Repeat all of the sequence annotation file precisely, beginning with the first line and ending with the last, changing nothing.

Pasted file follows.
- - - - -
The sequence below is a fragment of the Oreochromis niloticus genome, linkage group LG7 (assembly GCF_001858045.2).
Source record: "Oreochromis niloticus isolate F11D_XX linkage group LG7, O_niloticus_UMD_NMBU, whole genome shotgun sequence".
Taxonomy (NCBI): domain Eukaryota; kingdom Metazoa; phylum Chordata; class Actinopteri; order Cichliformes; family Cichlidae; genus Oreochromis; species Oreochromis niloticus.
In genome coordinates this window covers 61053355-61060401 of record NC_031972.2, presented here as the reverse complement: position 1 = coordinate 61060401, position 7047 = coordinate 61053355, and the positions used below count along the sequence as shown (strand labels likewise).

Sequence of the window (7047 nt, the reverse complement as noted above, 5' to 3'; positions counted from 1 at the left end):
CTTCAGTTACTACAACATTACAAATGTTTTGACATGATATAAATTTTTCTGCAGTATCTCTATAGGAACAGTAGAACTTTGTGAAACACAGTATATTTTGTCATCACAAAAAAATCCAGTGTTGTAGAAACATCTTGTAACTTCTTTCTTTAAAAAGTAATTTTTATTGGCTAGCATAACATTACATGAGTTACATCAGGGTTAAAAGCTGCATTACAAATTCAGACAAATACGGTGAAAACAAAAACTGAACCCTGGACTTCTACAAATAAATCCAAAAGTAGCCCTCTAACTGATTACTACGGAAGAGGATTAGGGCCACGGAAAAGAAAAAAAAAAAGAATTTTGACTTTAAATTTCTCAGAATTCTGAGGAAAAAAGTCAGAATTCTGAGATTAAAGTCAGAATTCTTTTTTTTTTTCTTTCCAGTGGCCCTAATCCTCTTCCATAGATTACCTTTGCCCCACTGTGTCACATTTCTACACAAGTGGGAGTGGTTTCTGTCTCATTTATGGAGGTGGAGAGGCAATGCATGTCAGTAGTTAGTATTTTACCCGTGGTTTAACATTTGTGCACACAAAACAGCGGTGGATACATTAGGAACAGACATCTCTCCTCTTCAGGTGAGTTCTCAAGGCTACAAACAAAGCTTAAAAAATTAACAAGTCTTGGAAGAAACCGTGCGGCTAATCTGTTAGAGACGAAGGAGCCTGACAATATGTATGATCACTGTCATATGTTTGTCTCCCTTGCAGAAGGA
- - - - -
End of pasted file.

The sequence below is a fragment of the Oreochromis niloticus genome, linkage group LG7 (assembly GCF_001858045.2).
Source record: "Oreochromis niloticus isolate F11D_XX linkage group LG7, O_niloticus_UMD_NMBU, whole genome shotgun sequence".
Taxonomy (NCBI): domain Eukaryota; kingdom Metazoa; phylum Chordata; class Actinopteri; order Cichliformes; family Cichlidae; genus Oreochromis; species Oreochromis niloticus.
In genome coordinates this window covers 61053355-61060401 of record NC_031972.2, presented here as the reverse complement: position 1 = coordinate 61060401, position 7047 = coordinate 61053355, and the positions used below count along the sequence as shown (strand labels likewise).

Sequence of the window (7047 nt, the reverse complement as noted above, 5' to 3'; positions counted from 1 at the left end):
CTTCAGTTACTACAACATTACAAATGTTTTGACATGATATAAATTTTTCTGCAGTATCTCTATAGGAACAGTAGAACTTTGTGAAACACAGTATATTTTGTCATCACAAAAAAATCCAGTGTTGTAGAAACATCTTGTAACTTCTTTCTTTAAAAAGTAATTTTTATTGGCTAGCATAACATTACATGAGTTACATCAGGGTTAAAAGCTGCATTACAAATTCAGACAAATACGGTGAAAACAAAAACTGAACCCTGGACTTCTACAAATAAATCCAAAAGTAGCCCTCTAACTGATTACTACGGAAGAGGATTAGGGCCACGGAAAAGAAAAAAAAAAAGAATTTTGACTTTAAATTTCTCAGAATTCTGAGGAAAAAAGTCAGAATTCTGAGATTAAAGTCAGAATTCTTTTTTTTTTTCTTTCCAGTGGCCCTAATCCTCTTCCATAGATTACCTTTGCCCCACTGTGTCACATTTCTACACAAGTGGGAGTGGTTTCTGTCTCATTTATGGAGGTGGAGAGGCAATGCATGTCAGTAGTTAGTATTTTACCCGTGGTTTAACATTTGTGCACACAAAACAGCGGTGGATACATTAGGAACAGACATCTCTCCTCTTCAGGTGAGTTCTCAAGGCTACAAACAAAGCTTAAAAAATTAACAAGTCTTGGAAGAAACCGTGCGGCTAATCTGTTAGAGACGAAGGAGCCTGACAATATGTATGATCACTGTCATATGTTTGTCTCCCTTGCAGAAGGA